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Koming To A Konklusion on Mortal Kombat Legacy: Part THE END

January 12, 2012


I have not been good at doing this lately.

I haven't seen something so visually confusing since visiting a bar in Thailand. Oh man.

The news (well, it’s news to me – it was announced possibly several years ago) that Kevin Tancharden has officially been pinned as the guy to make a new Mortal Kombat movie saddens me. I mean, it doesn’t surprise me – this Legacy series has presumably been pretty successful, and the new game was a shockingly huge seller, so a go-ahead on the movie was sort of inevitable, and it wasn’t particularly hard to predict ol’ Tanchy would be directing, and hell, I probably helped his case, considering I was the guy watching each episode, then giving them even more views as I rewatched them to take screengrabs and whatever, so, yay me – but it still saddens me. Because I know Mortal Kombat is never going to be a good movie franchise, and frankly, it’s been unfair of me to expect this stupid web series to be anything beyond “tolerably recorded on camera”, but, y’know – even Mortal Kombat can be better than this. It already has been! The 1995 movie’s introductory fight for Johnny Cage, by itself, had more memorable lines than all four hundred episodes of this miscarriage of creativity. And that only had two lines!

Anyway, that news also reminds me that I never did get around to looking at the last episode of Legacy. Which is this episode: Episode 9, featuring everybody’s favourite pointless robot ninjas that sort of missed the point, Sektor and Cyrax.


Well, look, I’m not embedding it. It’s rubbish. Don’t go watch it. It’s Transformers on a smaller scale with worse special effects.

I will, however, take this time to talk about something else entirely. Since you’re here and whatever.

This Max Payne facial expression joke was brought to you by the year 2001.

I have decided that my very least favourite term in video game speak is “cinematic”. Mostly because it’s almost mandatory for every single game released anywhere these days to have that somewhere in its preview hype, as if it were a Good Thing. It’s not. It almost never means anything remotely good for the player, only for the frustrated movie director helming the game’s production.

It used to augur pretty good things, way back in, oooh, say, 2001. Back when we used to think that games becoming “cinematic” would mean things like improved plotting and pacing, and a better grasp of mise-en-scène. Back when we were still riding on the stupidly high expectations Half-Life and Deus Ex instilled in us. Somewhere in that intervening decade, “cinematic” became “CINEMATIC“. It basically became shorthand for the cancerous wrongs in gaming: intrusive QTEs, canned animations and a decidedly insulting amount of scripting and uber-strict linearity where there used to be meaningful interaction, or at least the illusion of it. It went from promising “you’ll feel like you’re in a movie!” to promising “You’ll feel like you’re watching a movie! Because you will be.”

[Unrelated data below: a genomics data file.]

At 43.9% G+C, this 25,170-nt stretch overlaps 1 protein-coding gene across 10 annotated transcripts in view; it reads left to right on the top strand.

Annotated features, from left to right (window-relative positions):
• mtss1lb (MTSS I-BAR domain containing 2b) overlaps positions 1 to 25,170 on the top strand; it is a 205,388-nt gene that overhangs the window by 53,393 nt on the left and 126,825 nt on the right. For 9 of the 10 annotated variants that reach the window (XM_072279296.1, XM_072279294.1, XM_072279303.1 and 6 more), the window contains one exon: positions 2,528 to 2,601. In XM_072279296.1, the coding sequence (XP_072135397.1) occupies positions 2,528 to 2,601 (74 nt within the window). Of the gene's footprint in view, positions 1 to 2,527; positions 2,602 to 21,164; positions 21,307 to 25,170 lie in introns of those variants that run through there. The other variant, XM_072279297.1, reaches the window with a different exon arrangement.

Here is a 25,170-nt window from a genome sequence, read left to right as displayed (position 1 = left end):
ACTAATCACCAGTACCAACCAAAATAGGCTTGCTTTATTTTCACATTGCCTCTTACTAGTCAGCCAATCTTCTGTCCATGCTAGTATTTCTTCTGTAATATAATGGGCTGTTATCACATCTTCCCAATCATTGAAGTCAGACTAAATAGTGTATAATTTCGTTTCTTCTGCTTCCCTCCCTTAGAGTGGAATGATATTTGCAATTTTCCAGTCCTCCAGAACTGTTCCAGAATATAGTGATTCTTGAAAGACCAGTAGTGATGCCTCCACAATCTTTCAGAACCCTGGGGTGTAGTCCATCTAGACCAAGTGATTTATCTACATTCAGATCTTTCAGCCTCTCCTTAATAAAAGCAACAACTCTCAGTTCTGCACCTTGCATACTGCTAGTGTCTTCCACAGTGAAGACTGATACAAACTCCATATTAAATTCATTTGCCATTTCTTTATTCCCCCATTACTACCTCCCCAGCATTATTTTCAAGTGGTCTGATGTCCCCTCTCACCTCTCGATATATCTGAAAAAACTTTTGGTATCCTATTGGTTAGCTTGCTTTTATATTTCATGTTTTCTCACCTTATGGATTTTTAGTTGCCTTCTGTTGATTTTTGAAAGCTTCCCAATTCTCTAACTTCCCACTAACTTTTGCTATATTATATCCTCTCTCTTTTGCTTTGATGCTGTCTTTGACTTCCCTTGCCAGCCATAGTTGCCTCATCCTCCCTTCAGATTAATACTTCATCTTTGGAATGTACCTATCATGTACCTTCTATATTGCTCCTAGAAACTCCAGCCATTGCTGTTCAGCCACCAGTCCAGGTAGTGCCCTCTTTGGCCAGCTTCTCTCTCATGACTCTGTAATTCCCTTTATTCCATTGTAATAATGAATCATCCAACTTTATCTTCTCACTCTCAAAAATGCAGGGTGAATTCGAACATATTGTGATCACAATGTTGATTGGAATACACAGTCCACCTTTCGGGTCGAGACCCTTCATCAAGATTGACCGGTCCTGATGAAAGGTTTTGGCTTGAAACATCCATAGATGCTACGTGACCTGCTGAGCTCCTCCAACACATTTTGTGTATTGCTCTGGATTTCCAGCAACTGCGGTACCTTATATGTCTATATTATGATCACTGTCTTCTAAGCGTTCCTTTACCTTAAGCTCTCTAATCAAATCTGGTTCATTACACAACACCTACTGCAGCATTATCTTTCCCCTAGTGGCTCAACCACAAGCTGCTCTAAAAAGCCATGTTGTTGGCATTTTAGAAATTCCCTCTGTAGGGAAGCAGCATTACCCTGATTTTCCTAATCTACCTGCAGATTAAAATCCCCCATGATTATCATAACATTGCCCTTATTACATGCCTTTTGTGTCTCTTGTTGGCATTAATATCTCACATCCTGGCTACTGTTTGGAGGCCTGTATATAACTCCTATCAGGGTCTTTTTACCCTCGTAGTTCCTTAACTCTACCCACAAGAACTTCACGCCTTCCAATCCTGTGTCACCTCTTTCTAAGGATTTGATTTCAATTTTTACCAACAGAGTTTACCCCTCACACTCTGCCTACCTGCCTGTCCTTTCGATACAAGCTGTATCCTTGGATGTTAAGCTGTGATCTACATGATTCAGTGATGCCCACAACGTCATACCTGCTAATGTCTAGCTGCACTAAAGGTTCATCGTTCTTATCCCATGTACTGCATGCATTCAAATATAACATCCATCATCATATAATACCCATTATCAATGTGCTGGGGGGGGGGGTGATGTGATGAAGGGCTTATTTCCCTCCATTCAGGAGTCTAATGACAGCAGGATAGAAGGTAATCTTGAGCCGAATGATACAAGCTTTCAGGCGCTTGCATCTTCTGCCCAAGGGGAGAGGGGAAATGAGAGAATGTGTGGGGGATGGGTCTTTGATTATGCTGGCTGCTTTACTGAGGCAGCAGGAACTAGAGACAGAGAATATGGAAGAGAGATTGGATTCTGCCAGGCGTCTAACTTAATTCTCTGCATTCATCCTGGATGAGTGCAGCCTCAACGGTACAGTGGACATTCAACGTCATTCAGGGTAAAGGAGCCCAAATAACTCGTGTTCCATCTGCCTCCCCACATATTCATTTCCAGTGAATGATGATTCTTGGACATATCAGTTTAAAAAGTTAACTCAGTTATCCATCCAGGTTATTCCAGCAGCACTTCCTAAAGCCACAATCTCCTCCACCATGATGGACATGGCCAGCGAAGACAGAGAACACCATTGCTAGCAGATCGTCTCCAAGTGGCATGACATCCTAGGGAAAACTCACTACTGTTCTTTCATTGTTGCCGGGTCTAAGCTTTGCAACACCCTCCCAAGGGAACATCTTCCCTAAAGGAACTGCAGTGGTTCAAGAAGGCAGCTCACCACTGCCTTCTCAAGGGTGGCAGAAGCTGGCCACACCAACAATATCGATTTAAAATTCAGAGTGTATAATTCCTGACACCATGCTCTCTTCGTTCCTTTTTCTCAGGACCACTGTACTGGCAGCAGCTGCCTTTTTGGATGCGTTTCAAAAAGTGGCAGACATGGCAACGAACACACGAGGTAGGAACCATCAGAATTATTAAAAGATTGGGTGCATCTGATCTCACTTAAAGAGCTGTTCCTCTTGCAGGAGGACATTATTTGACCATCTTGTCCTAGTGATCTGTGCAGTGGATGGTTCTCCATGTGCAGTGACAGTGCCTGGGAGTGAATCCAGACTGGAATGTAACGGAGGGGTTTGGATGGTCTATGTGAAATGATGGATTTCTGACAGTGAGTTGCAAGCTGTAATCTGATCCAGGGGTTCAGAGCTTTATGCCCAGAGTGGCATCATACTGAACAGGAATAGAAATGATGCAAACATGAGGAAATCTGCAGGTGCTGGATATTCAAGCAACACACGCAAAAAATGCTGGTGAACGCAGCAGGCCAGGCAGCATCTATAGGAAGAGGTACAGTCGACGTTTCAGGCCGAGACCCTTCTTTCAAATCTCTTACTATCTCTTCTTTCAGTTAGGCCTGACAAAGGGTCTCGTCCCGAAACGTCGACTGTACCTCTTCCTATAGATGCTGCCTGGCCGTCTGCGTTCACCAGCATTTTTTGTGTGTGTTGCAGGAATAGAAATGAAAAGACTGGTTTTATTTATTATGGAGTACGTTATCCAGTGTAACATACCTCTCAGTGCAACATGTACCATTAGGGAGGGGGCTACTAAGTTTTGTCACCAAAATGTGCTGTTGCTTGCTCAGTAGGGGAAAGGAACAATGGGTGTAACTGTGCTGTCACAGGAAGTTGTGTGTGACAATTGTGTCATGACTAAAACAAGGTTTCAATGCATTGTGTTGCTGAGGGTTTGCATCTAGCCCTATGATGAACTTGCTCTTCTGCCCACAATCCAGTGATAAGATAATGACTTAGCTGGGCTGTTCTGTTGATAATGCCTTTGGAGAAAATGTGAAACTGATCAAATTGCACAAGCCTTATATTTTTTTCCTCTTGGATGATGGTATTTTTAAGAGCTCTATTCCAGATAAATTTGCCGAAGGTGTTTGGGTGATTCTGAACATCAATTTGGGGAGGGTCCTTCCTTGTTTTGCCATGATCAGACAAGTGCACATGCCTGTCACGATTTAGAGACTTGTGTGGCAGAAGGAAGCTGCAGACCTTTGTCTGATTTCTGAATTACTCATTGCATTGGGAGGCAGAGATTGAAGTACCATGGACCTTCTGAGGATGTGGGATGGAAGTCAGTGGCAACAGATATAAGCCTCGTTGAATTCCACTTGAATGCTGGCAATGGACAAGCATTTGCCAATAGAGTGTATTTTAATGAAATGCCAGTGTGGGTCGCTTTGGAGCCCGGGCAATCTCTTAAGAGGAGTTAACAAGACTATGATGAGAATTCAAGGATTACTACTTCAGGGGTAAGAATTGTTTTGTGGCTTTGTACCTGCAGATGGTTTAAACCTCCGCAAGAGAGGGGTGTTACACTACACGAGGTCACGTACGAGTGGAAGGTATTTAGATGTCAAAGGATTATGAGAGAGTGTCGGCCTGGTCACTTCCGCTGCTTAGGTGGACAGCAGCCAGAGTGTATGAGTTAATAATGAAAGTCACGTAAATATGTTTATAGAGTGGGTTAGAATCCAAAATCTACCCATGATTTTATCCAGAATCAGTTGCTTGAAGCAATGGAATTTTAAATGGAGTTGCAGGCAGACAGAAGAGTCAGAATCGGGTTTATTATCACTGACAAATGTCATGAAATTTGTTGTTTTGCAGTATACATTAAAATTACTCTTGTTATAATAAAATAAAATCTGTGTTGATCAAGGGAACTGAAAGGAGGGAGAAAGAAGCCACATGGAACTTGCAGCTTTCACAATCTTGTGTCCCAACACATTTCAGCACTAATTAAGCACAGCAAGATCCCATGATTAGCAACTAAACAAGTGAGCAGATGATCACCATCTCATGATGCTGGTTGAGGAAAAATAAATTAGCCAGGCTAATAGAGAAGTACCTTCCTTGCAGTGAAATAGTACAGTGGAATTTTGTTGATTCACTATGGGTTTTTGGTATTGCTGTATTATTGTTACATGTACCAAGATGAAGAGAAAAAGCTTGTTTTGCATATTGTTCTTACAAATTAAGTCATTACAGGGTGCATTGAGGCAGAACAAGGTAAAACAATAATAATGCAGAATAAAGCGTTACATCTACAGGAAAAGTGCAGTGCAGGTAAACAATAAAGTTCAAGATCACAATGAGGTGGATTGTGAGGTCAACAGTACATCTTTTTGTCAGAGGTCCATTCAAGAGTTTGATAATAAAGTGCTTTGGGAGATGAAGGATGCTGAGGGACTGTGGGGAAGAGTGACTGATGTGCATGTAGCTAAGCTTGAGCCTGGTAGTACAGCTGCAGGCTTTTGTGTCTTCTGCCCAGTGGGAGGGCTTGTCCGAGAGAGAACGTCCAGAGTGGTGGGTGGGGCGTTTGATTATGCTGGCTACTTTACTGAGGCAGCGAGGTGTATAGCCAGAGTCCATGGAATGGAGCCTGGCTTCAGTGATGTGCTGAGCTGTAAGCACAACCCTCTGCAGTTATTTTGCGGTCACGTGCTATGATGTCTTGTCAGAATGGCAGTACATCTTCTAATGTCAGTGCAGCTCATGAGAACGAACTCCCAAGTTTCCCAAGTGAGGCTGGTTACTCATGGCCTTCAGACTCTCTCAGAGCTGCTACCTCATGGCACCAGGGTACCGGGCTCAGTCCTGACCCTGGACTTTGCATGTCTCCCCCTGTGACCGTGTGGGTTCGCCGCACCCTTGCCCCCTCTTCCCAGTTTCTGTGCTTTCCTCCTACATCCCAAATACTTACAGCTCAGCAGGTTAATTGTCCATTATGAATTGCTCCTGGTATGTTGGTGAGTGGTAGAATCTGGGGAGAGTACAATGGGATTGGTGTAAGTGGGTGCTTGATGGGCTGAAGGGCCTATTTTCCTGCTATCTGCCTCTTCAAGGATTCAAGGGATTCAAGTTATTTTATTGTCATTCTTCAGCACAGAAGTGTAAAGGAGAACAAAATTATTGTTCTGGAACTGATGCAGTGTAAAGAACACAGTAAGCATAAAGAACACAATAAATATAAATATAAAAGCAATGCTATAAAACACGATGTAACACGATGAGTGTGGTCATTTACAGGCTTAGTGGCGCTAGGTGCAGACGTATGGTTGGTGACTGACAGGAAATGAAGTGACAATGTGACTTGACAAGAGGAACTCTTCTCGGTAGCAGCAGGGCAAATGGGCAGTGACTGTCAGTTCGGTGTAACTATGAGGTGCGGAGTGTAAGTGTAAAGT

What’s important to note is that the guys who are making the 5% of games that actually are meaningfully cinematic don’t bleat on about the whole thing, because they’ve smartly busied themselves making their games function as games. “Cinematic” is the sense that a cinematographer’s eye was employed when Eidos Montreal were creating Adam Jensen’s apartment in Deus Ex: Human Revolution. “CINEMATIC” is a game completely falling apart at the seams as soon as you even slightly deviate from its script. LIKE SO.

It just irritates me that developers have used the incredible leaps forward in technology over the last few generations of games not to further engross us in their games, but to distance us, even remove us from them. So many games say “this is the very specific thing you’re going to do, this is the very specific thing you’re going to see while you do it, and if you try to do or see anything else, we might murder your family.” And then they go ahead and instruct us to press Y to look in a certain direction, so tremendously scared are they that we might miss their little vignette if we were left to our own devices. We want to explore your games, devs. We want to experiment, and we want our experimental side to be acknowledged, not slapped down like an ugly child. (Which is why I’m so excited when I read interviews like this. Man, I can’t wait to play Dishonoured.)

Trying to be “CINEMATIC” peaked in its usefulness (and its ability to impress) with the first Max Payne, guys. Now let’s make games that are so much more than that.

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